Ai Weiwei et al.
Forest: Wake this Ground (group show)
9 July – 2 October, 2022
Ai Weiwei's monumental work Palace, from Roots series, 2019, is featured in a group exhibition at the Arnolfini, Bristol, which brings together artists, writers, filmmakers and composers from across the globe. Titled Forest: Wake this Ground, the exhibition presents works that recycle, reuse and repurpose resources, revealing the forests’ ancient rhythms, as well as exploring stories, myths, and folktales, passed down between people over centuries.
Cast from the ancient and endangered Pequi Vinagreiro tree (found in the Bahian rainforest), Ai Weiwei’s upended sculpture reflect both the uprootedness of arboreal species and the displacement of people.
Arc, 2017, installed in Stockholm in collaboration with Brilliant Minds (temporary installation)
Ai Weiwei's iconic Arch, 2017, has been installed outside the Nationalmuseum in Stockholm as part of the Brilliant Minds foundation’s public art series in the Swedish capital. The monumental, 40ft tall cage sculpture was first shown in Washington Square Park, New York in 2017.
Ai Weiwei additionally features among the speakers at the annual Brilliant Minds forum later this year.
Ai Weiwei et al.
Air (group show)
Utah Museum of Fine Arts, Salt Lake City
16 July – 11 December 2022
Work by Ai Weiwei is included in the group presentation Air at the Utah Museum of Fine Arts in Salt Lake City. Acquired by the museum earlier this year, the work The Way Follows Nature, 2021 will be on view at the museum until 11 December, 2022.
A brush with... Ai Weiwei (podcast)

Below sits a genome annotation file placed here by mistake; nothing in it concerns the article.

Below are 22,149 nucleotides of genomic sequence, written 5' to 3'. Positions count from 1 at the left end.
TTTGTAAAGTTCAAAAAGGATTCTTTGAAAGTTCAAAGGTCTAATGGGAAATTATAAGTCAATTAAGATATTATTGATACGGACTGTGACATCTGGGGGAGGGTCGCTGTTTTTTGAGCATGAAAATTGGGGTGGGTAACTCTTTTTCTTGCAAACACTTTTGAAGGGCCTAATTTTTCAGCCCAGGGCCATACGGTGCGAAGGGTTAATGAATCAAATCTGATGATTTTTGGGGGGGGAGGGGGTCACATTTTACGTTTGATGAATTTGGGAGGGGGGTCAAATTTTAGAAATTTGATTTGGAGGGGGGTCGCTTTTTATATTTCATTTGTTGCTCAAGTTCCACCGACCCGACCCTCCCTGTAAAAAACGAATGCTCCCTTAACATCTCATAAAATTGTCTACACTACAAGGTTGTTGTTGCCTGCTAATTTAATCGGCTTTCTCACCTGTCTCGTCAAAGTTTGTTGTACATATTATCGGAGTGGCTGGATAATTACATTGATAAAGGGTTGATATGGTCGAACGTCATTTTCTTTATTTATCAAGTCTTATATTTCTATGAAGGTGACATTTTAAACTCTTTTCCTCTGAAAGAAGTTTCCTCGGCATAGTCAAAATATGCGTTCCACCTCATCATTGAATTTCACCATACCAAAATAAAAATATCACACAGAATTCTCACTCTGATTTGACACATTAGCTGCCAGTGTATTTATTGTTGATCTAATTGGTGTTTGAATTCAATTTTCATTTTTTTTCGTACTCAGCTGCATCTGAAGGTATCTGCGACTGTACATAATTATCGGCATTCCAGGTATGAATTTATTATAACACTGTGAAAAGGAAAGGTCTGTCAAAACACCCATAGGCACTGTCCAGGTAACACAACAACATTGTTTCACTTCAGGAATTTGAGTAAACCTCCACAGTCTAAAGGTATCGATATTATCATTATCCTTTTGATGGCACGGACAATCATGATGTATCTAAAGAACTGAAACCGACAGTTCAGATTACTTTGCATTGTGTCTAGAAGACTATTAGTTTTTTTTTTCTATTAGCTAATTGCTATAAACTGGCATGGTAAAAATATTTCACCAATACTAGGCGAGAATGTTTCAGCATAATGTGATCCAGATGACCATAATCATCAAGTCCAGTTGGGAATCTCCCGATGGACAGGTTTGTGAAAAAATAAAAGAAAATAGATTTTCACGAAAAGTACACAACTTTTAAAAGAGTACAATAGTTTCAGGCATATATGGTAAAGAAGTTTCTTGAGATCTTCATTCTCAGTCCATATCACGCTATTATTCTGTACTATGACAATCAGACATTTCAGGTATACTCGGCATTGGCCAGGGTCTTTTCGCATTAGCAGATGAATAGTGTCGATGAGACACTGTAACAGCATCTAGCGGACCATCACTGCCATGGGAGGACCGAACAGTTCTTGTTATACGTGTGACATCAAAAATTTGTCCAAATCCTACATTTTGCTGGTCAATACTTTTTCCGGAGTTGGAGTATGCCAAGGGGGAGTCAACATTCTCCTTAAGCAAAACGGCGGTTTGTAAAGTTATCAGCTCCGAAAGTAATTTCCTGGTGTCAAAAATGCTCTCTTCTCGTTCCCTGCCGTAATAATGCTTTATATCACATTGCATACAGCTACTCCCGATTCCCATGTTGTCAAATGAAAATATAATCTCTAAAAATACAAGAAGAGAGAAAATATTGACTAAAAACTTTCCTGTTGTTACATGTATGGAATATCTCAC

In the final episode from the eighth series of the podcast "A brush with...", Ai Weiwei talks to The Art Newspaper about his cultural experiences and greatest influences, from Marcel Duchamp to ancient Chinese ceramics – and why Romanticism is not for him.
Listen to the podcast here.
The Art Newspaper
In Search of Humanity (solo show)
Albertina Modern, Vienna
16 March – 4 September 2022
The Albertina Modern presents the first comprehensive museum exhibition in Vienna dedicated to Ai Weiwei, an outstanding artistic voice of our time, a ceaseless activist, a proud critic of authoritarian systems and a truthful poet. In Search of Humanity extensively examines the aspect of humanity and artistic responsibility within Ai Weiwei’s oeuvre.
The exhibition highlights concepts such as: surveillance, censorship, human rights, freedom of expression, human displacement, radical responsibility, the power of beauty and the truth of poetry. Guided through these lines of thought the exhibition offers new tools to understand the relevance of Ai Weiwei’s artistic language, which comprises a wide array of art historical paradigms (such as the readymade) alongside more radical activist strategies, all of which are devoted to fathom the extremes of the contemporary human condition on a global scale. An impressive selection of works from the artist’s over three-decade career shall shed a light on Ai Weiwei as a preeminent figure within the contemporary art world.
A catalogue has been published to accompany this exhibition. Get your copy here.
Intertwine. Pequi Tree, Roots, and Human Figures (solo show)
Serralves Museum, Porto
23 July 2021 – 9 July 2022
At Serralves Ai Weiwei presents a body of work that reflects his interest in the environment and his concerns regarding the deforestation of the Brazilian Atlantic Forest. Ai’s sculptures represent what remains of once green giants and are referents for the present consequences of the rapacious conversion of the natural environment. As we contemplate these roots, we understand the value of forests, the lungs of the world that provide the oxygen we need to breathe. To preserve these rapidly dwindling resources is a critical issue for the future of people on Earth. In the Serralves Park we will see for the first time Pequi Tree, a 32-meter-high iron tree that stands witness to the disappearance of the harmonious co-existence between human beings and nature; moulded in Brazil, cast in China, and now installed in the Park, this work went from wood to metal and from mortal to eternal as a piece of evidence and a monument.
1000 Years of Joys and Sorrows. A Memoir (publication)